To the Editor:
On a local level Albany County faces many of the challenges that our larger society confronts.
Partisan gerrymandering, whether practiced by “our side” or by “the other guys,” has become so pervasive that it has seriously undermined the legitimacy of the democratic process and of the policies, laws and regulations that flow from that process. The climate is changing, not just “out there”, in some far-away or exotic place as seen on the nightly news, but here, where the Monarch butterflies and the fireflies don’t show up the way they used to. And while it’s great that more people want to raise their children here, just as we did, it’s also difficult to watch many of our local farms, and open space in general, be transformed into yet another subdivision.
And so I think we need to elect local officials who can perceive how these and other national problems are expressed locally, and who understand that yes, there are things we can do to confront those problems. That we cannot just wait for national solutions to filter down to the smaller places, like Bethlehem or Albany County, where people like us actually live. This work also needs to be built from the ground up.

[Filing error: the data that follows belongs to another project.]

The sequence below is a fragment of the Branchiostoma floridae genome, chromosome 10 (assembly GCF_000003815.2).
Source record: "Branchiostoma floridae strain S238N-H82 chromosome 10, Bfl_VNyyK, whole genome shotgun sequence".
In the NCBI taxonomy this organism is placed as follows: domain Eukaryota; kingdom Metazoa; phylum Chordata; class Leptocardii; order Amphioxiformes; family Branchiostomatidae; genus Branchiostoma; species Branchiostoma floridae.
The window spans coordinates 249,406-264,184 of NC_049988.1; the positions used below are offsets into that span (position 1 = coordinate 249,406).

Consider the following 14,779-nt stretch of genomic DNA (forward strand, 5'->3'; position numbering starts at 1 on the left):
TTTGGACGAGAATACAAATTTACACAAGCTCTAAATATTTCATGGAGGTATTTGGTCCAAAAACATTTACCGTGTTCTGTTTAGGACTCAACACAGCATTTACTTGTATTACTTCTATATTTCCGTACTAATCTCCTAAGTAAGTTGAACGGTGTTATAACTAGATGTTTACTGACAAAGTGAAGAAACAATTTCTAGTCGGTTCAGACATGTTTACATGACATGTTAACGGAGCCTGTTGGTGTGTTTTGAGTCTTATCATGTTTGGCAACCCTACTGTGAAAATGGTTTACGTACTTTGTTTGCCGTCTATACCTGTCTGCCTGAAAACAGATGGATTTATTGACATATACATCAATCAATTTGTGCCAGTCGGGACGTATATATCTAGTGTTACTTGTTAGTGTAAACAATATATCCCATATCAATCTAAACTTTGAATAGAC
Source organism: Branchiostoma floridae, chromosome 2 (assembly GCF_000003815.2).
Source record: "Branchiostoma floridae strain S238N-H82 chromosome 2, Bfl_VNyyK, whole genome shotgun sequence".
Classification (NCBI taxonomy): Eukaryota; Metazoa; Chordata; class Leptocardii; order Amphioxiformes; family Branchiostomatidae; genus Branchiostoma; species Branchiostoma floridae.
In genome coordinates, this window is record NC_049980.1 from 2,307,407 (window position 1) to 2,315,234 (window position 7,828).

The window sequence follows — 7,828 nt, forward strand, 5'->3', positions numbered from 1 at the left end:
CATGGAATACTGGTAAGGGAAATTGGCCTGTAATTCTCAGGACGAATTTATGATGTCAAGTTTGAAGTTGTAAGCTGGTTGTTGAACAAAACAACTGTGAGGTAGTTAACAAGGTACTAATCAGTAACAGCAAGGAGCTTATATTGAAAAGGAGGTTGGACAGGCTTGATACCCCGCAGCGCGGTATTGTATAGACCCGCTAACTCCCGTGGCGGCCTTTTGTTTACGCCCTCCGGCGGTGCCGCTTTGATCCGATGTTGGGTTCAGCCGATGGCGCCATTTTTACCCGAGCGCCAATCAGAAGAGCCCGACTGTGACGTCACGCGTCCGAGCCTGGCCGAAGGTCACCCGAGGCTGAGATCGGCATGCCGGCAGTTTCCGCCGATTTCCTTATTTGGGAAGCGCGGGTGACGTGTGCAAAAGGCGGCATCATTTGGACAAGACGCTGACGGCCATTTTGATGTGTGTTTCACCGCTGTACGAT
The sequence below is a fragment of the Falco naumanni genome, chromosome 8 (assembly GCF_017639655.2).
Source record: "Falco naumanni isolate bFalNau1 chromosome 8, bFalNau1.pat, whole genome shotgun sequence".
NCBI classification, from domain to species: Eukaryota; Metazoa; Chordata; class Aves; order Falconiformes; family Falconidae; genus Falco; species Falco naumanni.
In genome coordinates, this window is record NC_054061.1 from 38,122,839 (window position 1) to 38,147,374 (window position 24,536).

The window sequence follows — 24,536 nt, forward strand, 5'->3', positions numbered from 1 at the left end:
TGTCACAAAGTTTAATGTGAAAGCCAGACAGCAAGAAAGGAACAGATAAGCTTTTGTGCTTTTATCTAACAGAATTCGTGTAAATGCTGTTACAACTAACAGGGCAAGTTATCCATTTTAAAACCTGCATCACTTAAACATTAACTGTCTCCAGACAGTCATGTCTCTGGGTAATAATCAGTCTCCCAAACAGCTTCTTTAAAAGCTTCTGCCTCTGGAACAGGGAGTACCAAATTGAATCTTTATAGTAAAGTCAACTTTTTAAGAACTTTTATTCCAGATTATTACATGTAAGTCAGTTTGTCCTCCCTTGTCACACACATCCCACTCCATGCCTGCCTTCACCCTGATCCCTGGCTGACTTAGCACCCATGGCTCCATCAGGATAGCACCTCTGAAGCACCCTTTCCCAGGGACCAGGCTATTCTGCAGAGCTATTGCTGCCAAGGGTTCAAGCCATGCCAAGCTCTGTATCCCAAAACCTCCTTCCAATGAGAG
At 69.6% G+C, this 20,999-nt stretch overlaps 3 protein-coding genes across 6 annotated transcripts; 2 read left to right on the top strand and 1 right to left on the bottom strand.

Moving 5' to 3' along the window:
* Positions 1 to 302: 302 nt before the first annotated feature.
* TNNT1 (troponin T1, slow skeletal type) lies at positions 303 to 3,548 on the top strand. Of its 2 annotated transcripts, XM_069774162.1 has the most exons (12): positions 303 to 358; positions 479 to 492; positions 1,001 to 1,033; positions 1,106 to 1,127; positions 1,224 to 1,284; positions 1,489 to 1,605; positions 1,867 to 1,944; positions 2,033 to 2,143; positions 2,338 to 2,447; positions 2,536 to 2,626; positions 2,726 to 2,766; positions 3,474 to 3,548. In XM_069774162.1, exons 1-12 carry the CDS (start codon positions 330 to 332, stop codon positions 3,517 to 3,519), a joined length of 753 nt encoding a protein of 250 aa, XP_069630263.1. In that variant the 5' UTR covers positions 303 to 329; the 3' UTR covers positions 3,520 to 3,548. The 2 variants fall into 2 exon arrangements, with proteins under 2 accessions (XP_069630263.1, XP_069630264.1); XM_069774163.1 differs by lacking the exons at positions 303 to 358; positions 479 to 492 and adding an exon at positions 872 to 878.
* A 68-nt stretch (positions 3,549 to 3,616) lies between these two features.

That’s why I’m supporting Jeff Kuhn’s bid to represent the 35th District in the Albany County Legislature in the Democratic primary on June 25.
Albany County has repeatedly faced legal challenges to its legislative districting, and it has repeatedly lost those challenges. It’s past time for the county to end its long tradition of partisan redistricting and gerrymandering. This is the first issue on Jeff’s platform, and it is perhaps the most important.
Secondly, at a minimum, the county should ensure that all of its new construction is energy efficient, that Albany works towards the sustainability and resiliency of its infrastructure, and that it supports the creation of jobs that are grounded in the growing, green economy. These standards, which are also a part of Jeff’s platform, will help us to avoid much more costly remediation and operational impacts in the not too distant future and can also align the county’s economic future with industries that are growing.
And finally, what I think we need at an even more basic level is to identify and elect political leaders who have respect for the thoughts and opinions of the people they represent, and who have the humility to listen. We need, perhaps nowhere more than in Albany County, representatives who genuinely want to be of service and who are willing to work with people with whom they disagree. I have had the good fortune to work with Jeff since 2012 to transform Bethlehem’s Democratic Committee into a more open and representative party. His leadership, good judgment and inherent sense of fairness were indispensable in that effort. I know he will bring those same qualities to his work as an Albany County legislator.